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Jun 22, 2017 Diet & Nutrition Annmarie Cannone 228 views

Chicken is a staple in many countries, across the globe however, they weren’t always consumed. It has been found that chickens were raised for cockfights, approximately 10,000 years ago in Southeast Asia and China. Israel has been found to be the first country that started consuming chicken with evidence then suggesting that large scale chicken consumption occurred in Europe, during the 1st Century BC, approximately 100 years later than the finds in Israel.

It is one of the most commonly consumed animal proteins and sources of poultry. Protein is an essential component of our diets and chicken is a high-quality protein, providing all the 8 essential amino acids, that are required daily. Protein is crucial for maintaining and building muscle, ensuring adequate immune function, controlling weight, and assisting with maintaining positive moods, just to name a few. For every 100g serving size of chicken, you will obtain 23.1g of protein. Depending on the weight of an individual, this can make up more than ¼ of the persons daily protein intake.

There are many misconceptions about the fat content of chicken, with many believing its fat content is comparable to red meat. This is certainly not the case.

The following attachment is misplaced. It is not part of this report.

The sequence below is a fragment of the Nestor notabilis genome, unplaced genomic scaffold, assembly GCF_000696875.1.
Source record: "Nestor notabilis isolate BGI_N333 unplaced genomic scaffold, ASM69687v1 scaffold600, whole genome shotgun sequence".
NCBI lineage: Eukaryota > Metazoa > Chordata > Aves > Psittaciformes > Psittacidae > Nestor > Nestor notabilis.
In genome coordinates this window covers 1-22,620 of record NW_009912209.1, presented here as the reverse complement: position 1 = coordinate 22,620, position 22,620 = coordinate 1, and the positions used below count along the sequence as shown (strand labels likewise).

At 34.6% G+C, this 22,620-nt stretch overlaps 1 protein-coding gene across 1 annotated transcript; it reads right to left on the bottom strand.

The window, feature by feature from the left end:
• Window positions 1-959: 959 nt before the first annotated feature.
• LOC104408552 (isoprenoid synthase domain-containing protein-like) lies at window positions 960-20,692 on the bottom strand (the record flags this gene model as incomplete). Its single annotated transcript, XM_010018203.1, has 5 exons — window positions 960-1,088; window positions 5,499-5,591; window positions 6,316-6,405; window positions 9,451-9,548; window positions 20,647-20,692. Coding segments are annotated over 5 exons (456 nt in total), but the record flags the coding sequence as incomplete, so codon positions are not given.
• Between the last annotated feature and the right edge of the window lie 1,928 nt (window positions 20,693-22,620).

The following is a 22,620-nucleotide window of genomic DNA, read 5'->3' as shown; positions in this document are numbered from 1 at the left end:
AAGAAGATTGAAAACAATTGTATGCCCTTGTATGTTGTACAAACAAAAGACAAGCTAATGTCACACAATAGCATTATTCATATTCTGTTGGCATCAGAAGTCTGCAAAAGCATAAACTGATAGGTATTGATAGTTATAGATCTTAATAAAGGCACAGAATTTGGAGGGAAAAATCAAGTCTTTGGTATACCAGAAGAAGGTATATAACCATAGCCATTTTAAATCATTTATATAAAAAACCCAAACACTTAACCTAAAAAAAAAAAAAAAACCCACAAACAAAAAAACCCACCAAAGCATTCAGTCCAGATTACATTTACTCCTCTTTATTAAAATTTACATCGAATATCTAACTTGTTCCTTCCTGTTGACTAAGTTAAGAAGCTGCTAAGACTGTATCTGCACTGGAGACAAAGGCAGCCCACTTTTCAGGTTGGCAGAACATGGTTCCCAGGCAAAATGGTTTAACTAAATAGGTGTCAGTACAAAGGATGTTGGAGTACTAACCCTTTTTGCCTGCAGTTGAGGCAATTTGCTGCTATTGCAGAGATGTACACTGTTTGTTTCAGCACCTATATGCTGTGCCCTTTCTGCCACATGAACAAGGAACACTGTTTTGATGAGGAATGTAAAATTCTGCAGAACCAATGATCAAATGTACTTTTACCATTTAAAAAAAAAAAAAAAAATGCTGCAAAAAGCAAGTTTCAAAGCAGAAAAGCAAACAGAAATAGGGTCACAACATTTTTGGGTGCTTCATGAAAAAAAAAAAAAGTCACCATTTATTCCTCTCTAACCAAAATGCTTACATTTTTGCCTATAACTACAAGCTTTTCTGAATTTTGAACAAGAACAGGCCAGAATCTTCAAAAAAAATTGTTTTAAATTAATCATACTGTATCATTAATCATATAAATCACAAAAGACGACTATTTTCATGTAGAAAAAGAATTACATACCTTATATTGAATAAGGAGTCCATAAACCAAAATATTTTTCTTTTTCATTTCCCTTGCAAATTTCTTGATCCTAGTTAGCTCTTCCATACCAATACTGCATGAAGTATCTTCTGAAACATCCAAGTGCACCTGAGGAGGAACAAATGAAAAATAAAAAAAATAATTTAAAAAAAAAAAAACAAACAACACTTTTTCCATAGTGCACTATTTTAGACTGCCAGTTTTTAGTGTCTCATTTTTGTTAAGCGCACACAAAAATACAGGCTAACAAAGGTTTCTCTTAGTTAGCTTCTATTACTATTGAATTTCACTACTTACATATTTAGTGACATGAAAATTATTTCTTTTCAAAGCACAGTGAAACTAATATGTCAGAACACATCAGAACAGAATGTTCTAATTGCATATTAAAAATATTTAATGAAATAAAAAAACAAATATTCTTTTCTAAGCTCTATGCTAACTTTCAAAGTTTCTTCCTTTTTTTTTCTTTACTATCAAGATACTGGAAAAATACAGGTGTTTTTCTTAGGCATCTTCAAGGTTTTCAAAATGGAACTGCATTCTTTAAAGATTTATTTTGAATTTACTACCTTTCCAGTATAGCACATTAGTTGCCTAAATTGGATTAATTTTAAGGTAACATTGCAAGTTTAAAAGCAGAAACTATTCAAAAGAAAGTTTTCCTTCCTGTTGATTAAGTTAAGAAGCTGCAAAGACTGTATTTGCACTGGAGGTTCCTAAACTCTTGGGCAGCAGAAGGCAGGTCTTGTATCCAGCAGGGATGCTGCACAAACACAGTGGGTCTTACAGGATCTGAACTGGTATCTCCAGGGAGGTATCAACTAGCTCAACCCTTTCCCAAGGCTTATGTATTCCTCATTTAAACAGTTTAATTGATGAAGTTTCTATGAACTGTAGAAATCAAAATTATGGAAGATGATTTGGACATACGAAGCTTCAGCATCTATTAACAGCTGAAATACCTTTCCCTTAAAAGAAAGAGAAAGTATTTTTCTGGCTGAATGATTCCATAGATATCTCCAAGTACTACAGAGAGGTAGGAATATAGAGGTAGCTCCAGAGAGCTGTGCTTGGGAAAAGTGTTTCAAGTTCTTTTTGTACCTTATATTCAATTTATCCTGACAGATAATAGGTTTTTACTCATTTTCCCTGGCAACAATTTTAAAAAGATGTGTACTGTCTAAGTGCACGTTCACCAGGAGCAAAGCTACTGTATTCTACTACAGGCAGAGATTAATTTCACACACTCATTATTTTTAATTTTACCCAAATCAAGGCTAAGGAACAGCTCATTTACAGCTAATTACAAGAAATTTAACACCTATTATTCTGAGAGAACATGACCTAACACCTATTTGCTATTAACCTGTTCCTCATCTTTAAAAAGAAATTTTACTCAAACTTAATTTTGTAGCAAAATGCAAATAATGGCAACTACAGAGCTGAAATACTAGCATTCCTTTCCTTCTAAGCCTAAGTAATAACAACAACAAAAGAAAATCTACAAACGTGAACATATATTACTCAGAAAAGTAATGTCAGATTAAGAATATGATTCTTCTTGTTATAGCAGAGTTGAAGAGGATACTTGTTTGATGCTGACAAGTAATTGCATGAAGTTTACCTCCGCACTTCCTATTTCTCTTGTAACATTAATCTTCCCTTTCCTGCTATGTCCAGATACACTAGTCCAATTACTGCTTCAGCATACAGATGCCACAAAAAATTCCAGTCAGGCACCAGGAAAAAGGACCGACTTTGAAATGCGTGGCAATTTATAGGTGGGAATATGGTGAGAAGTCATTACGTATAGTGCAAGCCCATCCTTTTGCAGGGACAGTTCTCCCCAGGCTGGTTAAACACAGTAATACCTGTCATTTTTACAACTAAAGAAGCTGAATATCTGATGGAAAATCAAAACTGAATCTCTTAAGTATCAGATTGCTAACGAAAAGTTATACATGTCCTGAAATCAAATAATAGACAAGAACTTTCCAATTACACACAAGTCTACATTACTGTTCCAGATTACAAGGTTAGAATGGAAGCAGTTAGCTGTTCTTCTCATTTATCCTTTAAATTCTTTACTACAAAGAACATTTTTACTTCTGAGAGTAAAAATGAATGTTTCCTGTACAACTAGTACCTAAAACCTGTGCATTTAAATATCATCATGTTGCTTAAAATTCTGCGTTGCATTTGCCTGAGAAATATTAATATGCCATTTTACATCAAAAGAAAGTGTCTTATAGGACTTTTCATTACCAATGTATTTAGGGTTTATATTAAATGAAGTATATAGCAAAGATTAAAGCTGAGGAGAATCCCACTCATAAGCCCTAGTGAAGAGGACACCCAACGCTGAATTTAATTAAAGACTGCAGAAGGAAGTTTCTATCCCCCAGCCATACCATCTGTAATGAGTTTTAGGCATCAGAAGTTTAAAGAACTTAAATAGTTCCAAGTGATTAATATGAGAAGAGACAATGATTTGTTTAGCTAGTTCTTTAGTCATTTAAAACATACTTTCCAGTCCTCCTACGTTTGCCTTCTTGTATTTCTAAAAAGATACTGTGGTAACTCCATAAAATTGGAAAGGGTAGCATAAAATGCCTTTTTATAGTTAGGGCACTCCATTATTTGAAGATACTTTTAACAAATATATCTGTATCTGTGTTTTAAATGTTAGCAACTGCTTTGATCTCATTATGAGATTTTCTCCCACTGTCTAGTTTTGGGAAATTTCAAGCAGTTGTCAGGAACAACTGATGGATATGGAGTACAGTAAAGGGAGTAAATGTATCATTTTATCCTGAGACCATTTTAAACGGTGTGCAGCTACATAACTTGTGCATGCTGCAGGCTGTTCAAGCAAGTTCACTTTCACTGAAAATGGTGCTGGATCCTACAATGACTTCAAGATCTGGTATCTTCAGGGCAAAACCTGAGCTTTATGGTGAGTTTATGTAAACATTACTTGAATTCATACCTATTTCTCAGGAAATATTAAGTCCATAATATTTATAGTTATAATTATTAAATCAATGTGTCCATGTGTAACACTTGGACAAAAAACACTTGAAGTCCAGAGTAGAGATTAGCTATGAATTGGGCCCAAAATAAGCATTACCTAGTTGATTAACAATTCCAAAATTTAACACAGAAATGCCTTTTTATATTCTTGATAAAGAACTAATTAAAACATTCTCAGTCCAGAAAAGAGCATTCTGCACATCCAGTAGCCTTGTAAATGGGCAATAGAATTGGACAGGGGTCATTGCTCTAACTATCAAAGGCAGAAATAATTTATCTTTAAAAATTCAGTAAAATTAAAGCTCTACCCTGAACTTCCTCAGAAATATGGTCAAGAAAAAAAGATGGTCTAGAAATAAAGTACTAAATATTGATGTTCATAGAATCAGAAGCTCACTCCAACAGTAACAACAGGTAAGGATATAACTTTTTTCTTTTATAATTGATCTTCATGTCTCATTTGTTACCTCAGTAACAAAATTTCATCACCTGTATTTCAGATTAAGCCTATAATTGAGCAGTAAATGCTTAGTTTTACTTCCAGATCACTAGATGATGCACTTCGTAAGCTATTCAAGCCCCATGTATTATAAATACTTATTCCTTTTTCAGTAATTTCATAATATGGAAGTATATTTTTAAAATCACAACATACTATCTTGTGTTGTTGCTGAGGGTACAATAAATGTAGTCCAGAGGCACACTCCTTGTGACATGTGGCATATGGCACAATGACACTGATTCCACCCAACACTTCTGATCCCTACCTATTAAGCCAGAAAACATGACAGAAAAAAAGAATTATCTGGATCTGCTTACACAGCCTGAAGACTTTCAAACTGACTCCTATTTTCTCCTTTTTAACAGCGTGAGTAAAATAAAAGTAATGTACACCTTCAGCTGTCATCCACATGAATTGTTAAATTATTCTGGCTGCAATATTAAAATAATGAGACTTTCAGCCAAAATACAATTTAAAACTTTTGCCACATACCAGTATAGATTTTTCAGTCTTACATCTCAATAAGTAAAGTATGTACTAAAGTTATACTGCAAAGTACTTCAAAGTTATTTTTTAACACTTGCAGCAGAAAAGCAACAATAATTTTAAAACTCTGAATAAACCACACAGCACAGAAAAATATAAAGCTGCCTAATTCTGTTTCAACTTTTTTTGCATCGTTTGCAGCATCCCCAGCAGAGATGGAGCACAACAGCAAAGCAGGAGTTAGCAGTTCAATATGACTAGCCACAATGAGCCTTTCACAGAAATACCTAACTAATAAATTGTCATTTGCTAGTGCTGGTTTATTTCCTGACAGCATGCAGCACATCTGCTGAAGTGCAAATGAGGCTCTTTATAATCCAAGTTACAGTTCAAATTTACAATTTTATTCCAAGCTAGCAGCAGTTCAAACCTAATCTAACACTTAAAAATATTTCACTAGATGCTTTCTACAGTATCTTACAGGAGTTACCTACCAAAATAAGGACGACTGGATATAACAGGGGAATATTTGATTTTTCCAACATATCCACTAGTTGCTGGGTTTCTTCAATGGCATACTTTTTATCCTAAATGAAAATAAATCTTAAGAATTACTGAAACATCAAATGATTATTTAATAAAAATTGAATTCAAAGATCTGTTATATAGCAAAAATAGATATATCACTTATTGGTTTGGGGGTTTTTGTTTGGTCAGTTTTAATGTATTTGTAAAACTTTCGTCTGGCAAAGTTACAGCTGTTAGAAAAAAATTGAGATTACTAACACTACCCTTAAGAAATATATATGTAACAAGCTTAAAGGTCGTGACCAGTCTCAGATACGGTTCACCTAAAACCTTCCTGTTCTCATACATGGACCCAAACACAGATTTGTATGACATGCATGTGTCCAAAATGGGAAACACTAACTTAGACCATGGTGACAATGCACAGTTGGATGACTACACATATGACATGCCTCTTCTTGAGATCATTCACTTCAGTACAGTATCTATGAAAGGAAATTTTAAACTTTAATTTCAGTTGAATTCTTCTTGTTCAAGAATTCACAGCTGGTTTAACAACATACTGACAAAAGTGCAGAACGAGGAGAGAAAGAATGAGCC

When looking at the hierarchy of animal protein, in terms of fat content and the types of fat, chicken comes out on top. If consuming the chicken breast, minus the skin, it will contain very little saturated fat but will contain a high amount of omega three and six fatty acids. These fats are important for maintaining healthy cholesterol levels and cardiovascular health.

The skinless portion of animal protein is best consumed as the skin contains quite a high amount of saturated fat, and this fat has been attributed to high cholesterol and an increased risk of developing cardiovascular disease. Unlike red meat, chicken contains very little total fat, unless of course, the skin is consumed.

On average, we shouldn’t be consuming more than 20grams of saturated fat, daily. If you are consuming chicken daily, you can be assured that you are only consuming 1g of saturated fat per 100g of chicken.

Per 100g, chicken contains very few calories (105 calories) and contains an abundance of various vitamins and minerals, particularly vitamin B3 (niacin) and Vitamin B6 (pyridoxine) and selenium. It is also naturally low in sodium. Although not as high as red meat, it still contains a beneficial amount of iron and zinc.

Quite often, turkey is considered the highest source of tryptophan, when comparing poultry varieties however, chicken contains a higher portion than its friendly counterpart. Tryptophan is crucial for relaxation and sleep patterns.

Chicken is a very versatile protein that can be cooked in a variety of different ways. It is delicious and quick and easy to prepare. It can be added to salads, stir fries, grilled, baked, and marinated. It is a great protein option for hearty winter soups, to improve immune function.

If you’re looking for a healthy protein option that is low in saturated fat, chicken is a great option, that can be consumed daily, in a variety of different meals.

Written by Annmarie Cannone

M.Hum Nut, Grad Dip Naturopathy, B.App Sci (Naturopathic Studies)

About The Author - Annmarie Cannone

Annmarie is a highly qualified Naturopath and Nutritionist having graduated from the University of Western Sydney with both undergraduate and post graduate degrees and holds a Master’s Degree in Human Nutrition.

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